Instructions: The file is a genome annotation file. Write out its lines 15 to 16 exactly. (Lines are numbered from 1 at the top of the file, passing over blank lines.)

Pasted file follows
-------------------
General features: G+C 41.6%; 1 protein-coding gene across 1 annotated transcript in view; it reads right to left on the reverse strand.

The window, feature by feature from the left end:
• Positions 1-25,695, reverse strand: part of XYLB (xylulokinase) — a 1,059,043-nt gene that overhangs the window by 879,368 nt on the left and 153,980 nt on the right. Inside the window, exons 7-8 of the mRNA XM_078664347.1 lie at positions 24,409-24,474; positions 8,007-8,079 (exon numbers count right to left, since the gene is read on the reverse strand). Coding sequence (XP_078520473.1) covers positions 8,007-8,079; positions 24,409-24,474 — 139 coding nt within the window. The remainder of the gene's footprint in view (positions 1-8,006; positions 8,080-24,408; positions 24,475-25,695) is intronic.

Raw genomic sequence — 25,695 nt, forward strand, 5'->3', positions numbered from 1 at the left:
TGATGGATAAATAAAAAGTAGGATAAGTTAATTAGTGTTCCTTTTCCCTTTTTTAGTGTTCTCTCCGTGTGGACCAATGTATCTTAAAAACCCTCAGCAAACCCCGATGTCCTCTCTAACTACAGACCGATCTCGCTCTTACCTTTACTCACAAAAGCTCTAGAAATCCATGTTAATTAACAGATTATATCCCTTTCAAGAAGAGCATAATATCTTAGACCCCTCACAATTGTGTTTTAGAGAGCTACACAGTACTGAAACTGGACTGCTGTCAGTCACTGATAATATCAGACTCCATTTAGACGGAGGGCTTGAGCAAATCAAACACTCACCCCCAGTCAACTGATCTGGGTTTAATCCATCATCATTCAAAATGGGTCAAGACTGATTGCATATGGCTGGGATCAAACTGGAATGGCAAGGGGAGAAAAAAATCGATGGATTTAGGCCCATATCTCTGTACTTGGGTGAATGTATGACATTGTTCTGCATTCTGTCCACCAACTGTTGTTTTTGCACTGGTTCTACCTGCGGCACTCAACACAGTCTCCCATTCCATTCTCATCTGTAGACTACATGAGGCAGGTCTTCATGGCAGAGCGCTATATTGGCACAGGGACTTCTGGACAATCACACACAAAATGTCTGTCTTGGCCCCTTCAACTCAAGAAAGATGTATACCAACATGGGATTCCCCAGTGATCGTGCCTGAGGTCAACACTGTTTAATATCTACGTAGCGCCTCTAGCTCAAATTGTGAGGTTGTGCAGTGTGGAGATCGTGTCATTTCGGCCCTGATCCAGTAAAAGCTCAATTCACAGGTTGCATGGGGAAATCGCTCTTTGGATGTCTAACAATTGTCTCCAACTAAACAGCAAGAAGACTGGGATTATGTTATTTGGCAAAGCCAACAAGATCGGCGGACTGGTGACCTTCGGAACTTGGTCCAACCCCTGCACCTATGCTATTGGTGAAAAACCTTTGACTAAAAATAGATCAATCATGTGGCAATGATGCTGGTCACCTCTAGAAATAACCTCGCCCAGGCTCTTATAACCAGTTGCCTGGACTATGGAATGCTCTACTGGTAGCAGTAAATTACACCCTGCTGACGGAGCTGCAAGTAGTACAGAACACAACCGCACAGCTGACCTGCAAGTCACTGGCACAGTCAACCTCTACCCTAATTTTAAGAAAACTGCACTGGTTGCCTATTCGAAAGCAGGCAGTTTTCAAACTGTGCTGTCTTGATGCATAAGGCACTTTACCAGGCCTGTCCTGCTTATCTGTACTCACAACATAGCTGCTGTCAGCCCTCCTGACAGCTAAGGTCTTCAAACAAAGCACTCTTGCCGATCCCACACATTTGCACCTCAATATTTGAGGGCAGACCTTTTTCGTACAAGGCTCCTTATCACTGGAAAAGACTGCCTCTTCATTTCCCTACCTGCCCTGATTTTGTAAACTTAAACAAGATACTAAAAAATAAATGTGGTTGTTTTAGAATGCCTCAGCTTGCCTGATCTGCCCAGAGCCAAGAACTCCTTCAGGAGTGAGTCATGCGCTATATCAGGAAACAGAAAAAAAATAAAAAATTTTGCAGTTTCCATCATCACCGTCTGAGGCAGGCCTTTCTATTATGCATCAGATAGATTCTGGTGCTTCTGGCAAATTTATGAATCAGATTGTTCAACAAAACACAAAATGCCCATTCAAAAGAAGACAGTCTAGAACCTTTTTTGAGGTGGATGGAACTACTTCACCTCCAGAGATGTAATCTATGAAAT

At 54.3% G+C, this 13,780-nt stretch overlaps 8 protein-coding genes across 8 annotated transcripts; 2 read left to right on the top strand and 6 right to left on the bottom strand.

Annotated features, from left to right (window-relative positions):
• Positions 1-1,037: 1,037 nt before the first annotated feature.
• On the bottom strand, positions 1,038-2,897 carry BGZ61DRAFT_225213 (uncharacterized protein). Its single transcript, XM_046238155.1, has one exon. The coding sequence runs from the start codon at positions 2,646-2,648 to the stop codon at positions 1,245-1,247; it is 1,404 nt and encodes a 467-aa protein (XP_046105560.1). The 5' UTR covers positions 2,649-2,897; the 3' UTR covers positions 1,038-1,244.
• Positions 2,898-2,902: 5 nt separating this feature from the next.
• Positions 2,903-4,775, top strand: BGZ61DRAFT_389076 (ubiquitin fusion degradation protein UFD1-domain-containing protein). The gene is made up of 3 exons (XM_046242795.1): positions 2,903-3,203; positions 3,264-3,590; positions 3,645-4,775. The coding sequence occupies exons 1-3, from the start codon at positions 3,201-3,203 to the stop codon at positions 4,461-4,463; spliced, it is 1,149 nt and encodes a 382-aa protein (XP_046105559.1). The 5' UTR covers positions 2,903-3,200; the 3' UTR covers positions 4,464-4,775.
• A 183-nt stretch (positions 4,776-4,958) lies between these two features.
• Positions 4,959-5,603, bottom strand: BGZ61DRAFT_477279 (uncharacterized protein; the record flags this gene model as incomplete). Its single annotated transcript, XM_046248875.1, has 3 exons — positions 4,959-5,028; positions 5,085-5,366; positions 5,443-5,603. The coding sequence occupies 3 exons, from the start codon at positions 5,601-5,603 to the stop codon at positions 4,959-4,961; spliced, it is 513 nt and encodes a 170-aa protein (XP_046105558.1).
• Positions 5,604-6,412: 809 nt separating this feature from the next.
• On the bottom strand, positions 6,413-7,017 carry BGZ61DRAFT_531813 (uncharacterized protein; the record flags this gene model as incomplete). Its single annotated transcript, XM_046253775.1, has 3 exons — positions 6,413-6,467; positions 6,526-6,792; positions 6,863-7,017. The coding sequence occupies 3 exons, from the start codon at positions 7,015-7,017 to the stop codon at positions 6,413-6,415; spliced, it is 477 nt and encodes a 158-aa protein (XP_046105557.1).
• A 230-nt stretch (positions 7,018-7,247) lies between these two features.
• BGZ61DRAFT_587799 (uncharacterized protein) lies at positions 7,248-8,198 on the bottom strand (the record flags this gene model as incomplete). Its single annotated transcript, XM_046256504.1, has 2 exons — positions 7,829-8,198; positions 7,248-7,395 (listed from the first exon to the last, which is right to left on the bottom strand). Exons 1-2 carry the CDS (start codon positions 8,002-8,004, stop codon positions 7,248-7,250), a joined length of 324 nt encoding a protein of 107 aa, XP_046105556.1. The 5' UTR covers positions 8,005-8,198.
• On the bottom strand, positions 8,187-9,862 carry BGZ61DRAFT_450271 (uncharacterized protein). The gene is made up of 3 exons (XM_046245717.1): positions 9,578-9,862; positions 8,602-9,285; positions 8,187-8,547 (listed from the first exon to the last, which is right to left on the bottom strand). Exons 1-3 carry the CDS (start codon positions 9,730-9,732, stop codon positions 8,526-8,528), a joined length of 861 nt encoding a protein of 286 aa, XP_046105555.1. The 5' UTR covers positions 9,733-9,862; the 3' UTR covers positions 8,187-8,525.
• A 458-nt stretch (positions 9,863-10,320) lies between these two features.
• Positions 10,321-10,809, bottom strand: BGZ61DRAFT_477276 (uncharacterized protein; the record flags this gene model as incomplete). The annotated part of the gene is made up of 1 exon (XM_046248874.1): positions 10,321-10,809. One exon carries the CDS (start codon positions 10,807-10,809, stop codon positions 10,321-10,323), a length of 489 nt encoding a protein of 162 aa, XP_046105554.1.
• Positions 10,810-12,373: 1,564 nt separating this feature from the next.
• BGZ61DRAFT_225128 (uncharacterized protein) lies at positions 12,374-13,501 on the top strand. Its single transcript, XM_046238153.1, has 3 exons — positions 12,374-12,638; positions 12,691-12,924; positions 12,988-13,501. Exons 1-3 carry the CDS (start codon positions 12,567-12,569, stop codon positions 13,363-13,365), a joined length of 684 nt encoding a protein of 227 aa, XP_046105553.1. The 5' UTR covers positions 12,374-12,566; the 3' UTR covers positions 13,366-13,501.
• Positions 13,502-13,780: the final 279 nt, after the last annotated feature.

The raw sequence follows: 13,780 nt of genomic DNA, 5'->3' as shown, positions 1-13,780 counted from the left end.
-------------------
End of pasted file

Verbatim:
• On the bottom strand, positions 6,413-7,017 carry BGZ61DRAFT_531813 (uncharacterized protein; the record flags this gene model as incomplete). Its single annotated transcript, XM_046253775.1, has 3 exons — positions 6,413-6,467; positions 6,526-6,792; positions 6,863-7,017. The coding sequence occupies 3 exons, from the start codon at positions 7,015-7,017 to the stop codon at positions 6,413-6,415; spliced, it is 477 nt and encodes a 158-aa protein (XP_046105557.1).
• A 230-nt stretch (positions 7,018-7,247) lies between these two features.